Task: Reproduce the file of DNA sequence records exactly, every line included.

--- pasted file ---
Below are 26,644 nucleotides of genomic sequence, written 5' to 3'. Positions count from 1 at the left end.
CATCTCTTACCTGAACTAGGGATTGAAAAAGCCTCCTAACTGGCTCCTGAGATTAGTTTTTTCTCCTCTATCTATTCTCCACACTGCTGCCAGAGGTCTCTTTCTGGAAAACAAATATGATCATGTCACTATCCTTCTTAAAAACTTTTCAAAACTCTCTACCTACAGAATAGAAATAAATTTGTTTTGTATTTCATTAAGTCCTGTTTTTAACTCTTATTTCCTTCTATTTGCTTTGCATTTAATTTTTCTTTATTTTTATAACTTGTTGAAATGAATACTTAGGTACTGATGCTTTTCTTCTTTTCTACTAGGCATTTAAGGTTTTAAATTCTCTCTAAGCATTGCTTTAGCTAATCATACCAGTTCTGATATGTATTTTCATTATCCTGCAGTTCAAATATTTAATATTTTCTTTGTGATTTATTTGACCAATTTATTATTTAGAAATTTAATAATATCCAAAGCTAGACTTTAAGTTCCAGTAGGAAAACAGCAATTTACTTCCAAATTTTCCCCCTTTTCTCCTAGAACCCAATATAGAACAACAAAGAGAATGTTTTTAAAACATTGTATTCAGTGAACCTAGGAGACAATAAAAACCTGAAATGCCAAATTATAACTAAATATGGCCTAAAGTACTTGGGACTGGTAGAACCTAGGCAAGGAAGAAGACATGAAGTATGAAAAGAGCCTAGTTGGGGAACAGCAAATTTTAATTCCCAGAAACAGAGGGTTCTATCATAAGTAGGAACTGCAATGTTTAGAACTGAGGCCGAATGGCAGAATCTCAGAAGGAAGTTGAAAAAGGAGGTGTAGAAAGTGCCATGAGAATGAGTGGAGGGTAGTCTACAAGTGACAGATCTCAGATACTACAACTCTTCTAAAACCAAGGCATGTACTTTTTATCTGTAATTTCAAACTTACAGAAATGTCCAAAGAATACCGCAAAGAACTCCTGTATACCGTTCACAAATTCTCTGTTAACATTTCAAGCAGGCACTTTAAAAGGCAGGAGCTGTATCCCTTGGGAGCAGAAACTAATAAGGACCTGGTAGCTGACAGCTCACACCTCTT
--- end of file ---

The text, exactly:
Below are 26,644 nucleotides of genomic sequence, written 5' to 3'. Positions count from 1 at the left end.
CATCTCTTACCTGAACTAGGGATTGAAAAAGCCTCCTAACTGGCTCCTGAGATTAGTTTTTTCTCCTCTATCTATTCTCCACACTGCTGCCAGAGGTCTCTTTCTGGAAAACAAATATGATCATGTCACTATCCTTCTTAAAAACTTTTCAAAACTCTCTACCTACAGAATAGAAATAAATTTGTTTTGTATTTCATTAAGTCCTGTTTTTAACTCTTATTTCCTTCTATTTGCTTTGCATTTAATTTTTCTTTATTTTTATAACTTGTTGAAATGAATACTTAGGTACTGATGCTTTTCTTCTTTTCTACTAGGCATTTAAGGTTTTAAATTCTCTCTAAGCATTGCTTTAGCTAATCATACCAGTTCTGATATGTATTTTCATTATCCTGCAGTTCAAATATTTAATATTTTCTTTGTGATTTATTTGACCAATTTATTATTTAGAAATTTAATAATATCCAAAGCTAGACTTTAAGTTCCAGTAGGAAAACAGCAATTTACTTCCAAATTTTCCCCCTTTTCTCCTAGAACCCAATATAGAACAACAAAGAGAATGTTTTTAAAACATTGTATTCAGTGAACCTAGGAGACAATAAAAACCTGAAATGCCAAATTATAACTAAATATGGCCTAAAGTACTTGGGACTGGTAGAACCTAGGCAAGGAAGAAGACATGAAGTATGAAAAGAGCCTAGTTGGGGAACAGCAAATTTTAATTCCCAGAAACAGAGGGTTCTATCATAAGTAGGAACTGCAATGTTTAGAACTGAGGCCGAATGGCAGAATCTCAGAAGGAAGTTGAAAAAGGAGGTGTAGAAAGTGCCATGAGAATGAGTGGAGGGTAGTCTACAAGTGACAGATCTCAGATACTACAACTCTTCTAAAACCAAGGCATGTACTTTTTATCTGTAATTTCAAACTTACAGAAATGTCCAAAGAATACCGCAAAGAACTCCTGTATACCGTTCACAAATTCTCTGTTAACATTTCAAGCAGGCACTTTAAAAGGCAGGAGCTGTATCCCTTGGGAGCAGAAACTAATAAGGACCTGGTAGCTGACAGCTCACACCTCTT